We note the Government's Brief cites other authority to support its position that it need not plead and prove a lawful seizure; namely:

1. United States v. Oliver, 421 F.2d 1034 (10th Cir. 1970). The jury passed on the defense the vehicle had not been properly seized, but found it had been. The instruction objected to by Oliver is not quoted in the decision. The Oliver panel preceded its reference to Scolnick by this language: "There is a dearth of cases discussing 26 U.S.C. § 7212(b), however, we find the reasoning hereinafter quoted to be relevant."6
2. United States v. Bernstein, 287 F.Supp. 84 (S.D.Florida, 1968).7

On such facts, the government, as here, relied on 26 U.S.C. § 6331 to authorize the seizure.

We need not pass upon this legal question, however, in view of our disposition of the first two counts, as hereinafter appears.

II. Evidence

Turning to the facts of the case before us, we emphasize certain of them. The crime charged is alleged to have been committed on May 9, 1972. The federal tax lien was filed and recorded in San Diego County on March 23, 1972, covering the "1040 Tax Liability" of Mr. and Mrs. Heck for the two years ending December 31, 1968 and December 31, 1969. (Gov.Ex.No. 1). A levy in the amount of $8,336.73 was made on May 3, 1972 (Def.Ex. a), and Mr. Heck received copy of that levy (Gov.Ex. 5, para. 2), and a Notice of Seizure on May 4, 1972. (Gov.Ex. 13, 14, and 15). It was stipulated between counsel that the personal property was seized on May 9, 1972, and that the real property was seized on May 10, 1972 (R.T.1796).

III. Sufficiency of Evidence

A question quickly arises. How could the seized personal property be, on May 9, 1972, the object of an attempted rescue unless some defendant touched it, or picked it up, or attempted so to do? No one, save Mr. Heck, touched it, or attempted to touch it. The government cannot rely on Mr. Heck breaking the glass in his front door, because title to the real property was his subject to a lien, but prior to any seizure of it. He was entitled to break as many doors or windows as he desired prior to seizure. On May 9, 1972, Mr. Heck had ownership and use of the real property. (R.T. 243).

While there is a factual dispute between the parties as to "who pushed whom, if anyone," through the entrance door to the Heck premises, if there is no testimony of any attempt by any person, made inside or outside the building, to "rescue" anything seized, or to remove any personal property from the real property physically, the government's case has not been established.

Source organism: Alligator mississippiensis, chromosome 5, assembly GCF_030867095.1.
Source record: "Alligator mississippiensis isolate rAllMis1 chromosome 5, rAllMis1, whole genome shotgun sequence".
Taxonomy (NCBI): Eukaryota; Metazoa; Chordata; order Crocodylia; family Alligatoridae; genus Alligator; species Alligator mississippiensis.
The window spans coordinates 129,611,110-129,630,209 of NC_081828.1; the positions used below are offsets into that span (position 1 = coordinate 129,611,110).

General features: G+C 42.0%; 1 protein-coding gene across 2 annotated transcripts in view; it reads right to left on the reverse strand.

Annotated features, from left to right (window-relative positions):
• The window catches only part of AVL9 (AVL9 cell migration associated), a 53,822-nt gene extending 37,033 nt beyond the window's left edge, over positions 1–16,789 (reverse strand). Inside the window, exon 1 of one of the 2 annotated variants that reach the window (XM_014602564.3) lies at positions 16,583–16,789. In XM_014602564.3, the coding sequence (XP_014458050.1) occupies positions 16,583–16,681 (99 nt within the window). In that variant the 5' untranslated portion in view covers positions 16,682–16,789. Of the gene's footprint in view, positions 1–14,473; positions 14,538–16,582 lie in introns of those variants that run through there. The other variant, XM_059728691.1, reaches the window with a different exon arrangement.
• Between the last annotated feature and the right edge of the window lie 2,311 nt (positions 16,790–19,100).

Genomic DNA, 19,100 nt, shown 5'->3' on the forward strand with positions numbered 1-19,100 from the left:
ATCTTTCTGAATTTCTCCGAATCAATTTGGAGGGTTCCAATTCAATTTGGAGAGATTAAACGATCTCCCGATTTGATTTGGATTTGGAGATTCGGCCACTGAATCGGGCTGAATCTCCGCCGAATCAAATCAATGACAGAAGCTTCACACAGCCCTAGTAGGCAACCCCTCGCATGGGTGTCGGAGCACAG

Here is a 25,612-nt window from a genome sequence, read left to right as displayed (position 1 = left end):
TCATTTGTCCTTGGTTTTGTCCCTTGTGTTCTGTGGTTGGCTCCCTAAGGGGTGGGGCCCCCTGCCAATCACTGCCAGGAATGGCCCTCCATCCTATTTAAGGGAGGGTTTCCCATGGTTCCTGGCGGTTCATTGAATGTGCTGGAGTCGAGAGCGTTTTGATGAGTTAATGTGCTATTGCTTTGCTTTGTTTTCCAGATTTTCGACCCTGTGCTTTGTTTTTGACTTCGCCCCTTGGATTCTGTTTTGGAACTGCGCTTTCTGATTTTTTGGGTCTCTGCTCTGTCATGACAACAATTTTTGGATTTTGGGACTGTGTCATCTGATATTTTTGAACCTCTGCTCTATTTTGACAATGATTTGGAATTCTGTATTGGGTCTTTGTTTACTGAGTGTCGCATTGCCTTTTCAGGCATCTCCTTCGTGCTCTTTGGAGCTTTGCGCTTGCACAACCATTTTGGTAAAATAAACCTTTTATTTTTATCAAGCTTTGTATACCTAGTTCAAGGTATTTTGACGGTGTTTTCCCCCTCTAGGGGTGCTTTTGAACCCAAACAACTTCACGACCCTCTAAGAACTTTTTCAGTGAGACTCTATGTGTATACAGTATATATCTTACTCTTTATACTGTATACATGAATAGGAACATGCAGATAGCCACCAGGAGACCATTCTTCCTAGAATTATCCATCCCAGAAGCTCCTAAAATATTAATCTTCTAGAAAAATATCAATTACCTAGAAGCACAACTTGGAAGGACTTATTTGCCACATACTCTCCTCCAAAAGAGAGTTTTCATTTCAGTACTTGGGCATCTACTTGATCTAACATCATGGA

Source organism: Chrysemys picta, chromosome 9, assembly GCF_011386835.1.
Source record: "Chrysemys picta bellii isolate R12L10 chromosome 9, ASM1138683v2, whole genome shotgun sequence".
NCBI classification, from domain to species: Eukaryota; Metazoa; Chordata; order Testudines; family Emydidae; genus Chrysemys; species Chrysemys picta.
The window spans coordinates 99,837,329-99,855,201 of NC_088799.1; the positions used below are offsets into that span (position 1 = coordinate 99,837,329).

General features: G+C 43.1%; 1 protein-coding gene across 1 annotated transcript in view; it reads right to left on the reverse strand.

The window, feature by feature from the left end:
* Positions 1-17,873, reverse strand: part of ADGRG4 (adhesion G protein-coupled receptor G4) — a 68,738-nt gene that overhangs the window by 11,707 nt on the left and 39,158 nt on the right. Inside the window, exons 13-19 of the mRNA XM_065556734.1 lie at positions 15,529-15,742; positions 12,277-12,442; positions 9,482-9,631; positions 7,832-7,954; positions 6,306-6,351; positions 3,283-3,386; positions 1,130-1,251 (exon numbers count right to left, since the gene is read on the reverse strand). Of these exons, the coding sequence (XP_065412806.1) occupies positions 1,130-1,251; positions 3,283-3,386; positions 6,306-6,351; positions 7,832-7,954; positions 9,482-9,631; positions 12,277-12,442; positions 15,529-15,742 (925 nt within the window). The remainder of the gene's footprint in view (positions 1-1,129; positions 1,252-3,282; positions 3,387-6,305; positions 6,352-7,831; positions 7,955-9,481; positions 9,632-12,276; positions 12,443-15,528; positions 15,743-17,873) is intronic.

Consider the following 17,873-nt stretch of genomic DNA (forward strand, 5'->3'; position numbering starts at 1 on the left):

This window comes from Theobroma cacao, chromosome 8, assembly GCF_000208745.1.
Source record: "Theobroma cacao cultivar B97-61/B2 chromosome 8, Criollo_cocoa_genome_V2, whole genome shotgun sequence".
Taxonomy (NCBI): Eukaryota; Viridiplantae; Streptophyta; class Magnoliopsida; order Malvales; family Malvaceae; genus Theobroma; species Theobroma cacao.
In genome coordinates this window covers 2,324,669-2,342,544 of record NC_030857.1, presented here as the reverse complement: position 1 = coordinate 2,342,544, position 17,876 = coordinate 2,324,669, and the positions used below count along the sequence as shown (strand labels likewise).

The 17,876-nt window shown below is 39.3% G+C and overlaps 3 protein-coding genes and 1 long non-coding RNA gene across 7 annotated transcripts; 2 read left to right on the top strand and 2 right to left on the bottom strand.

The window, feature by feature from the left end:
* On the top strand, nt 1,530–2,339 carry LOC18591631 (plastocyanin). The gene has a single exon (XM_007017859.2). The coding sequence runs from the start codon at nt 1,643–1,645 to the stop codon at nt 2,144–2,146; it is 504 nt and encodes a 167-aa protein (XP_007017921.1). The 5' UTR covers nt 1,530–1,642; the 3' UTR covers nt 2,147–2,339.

The government, to supply this insufficiency, points to its Ex. 5, as proof of threats made by Mr. Heck, and his ultimatum, that if the government did not restore the property levied upon by the government to him —

". . . my friends, as concerned and irate citizens will see that I am put back into business under my guaranteed Constitutional Rights." (Gov. Ex. 5).

The difficulty with the prosecutor's position is the testimony of Officer Williams that he did not read Ex. 5 (the letter), prior to the fracas on May 9, 1972.

There was evidence also of oral "threats" — such as Dr. Ross':

"The property would be returned to Mr. Heck by 12 o\'clock, or else" (R.T. 232), and "If you are prepared to arrest 200 people, you are welcome to try" (R.T. 233); "that California has no death penalty and that any action could be taken against police officers short of killing them in order to rescue seized property." (R.T. 235).

But there is no mention of threats, intimidation, obstruction, or impeding in section 7212(b), as there is in section 7212(a), and in 18 U.S.C. § 111.

We have before and again emphasize that the government saw fit to sue the defendants on two different theories, requiring differing proof. The first was expressed as a conspiracy to rescue seized property, and the substantive crime of forcibly attempting to rescue it. The second theory was expressed as a conspiracy to assault and interfere with government officials, and in doing so.

The only acts, violent or otherwise, directed against the Heck property, was defendant Heck's breaking of the glass in the door to his unseized real property on May 9, 1972; his sitting at his seized desk inside said premises; the bandaging of his cut fingers, and some brave talk of future action suggested by defendants outside the Heck premises. At the most, Heck (in Ex. 9) threatened that there might be an attempt to rescue seized property.8

The government emphasizes in its factual recital that defendant Ross was outside the Heck premises "walking up and down . . . reading out of a book entitled, The Big Bluff" (Ex. A-Z), making "comments about there being no death penalty in California, and that any action could be taken against police officers short of killing them." When Heck picked up the large rock (shown in defendants' Ex. R) to break...